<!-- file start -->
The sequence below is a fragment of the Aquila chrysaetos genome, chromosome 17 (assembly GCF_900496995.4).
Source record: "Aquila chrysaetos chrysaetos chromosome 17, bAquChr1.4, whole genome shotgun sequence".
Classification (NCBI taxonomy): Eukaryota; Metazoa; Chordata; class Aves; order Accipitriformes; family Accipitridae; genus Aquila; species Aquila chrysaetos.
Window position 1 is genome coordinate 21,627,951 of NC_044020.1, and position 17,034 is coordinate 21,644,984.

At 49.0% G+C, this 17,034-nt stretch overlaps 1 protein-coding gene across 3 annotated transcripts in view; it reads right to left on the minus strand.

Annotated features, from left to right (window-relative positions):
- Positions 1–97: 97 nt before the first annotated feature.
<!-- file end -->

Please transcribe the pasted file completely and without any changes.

The sequence below is a fragment of the Aquila chrysaetos genome, chromosome 17 (assembly GCF_900496995.4).
Source record: "Aquila chrysaetos chrysaetos chromosome 17, bAquChr1.4, whole genome shotgun sequence".
Classification (NCBI taxonomy): Eukaryota; Metazoa; Chordata; class Aves; order Accipitriformes; family Accipitridae; genus Aquila; species Aquila chrysaetos.
Window position 1 is genome coordinate 21,627,951 of NC_044020.1, and position 17,034 is coordinate 21,644,984.

At 49.0% G+C, this 17,034-nt stretch overlaps 1 protein-coding gene across 3 annotated transcripts in view; it reads right to left on the minus strand.

Annotated features, from left to right (window-relative positions):
- Positions 1–97: 97 nt before the first annotated feature.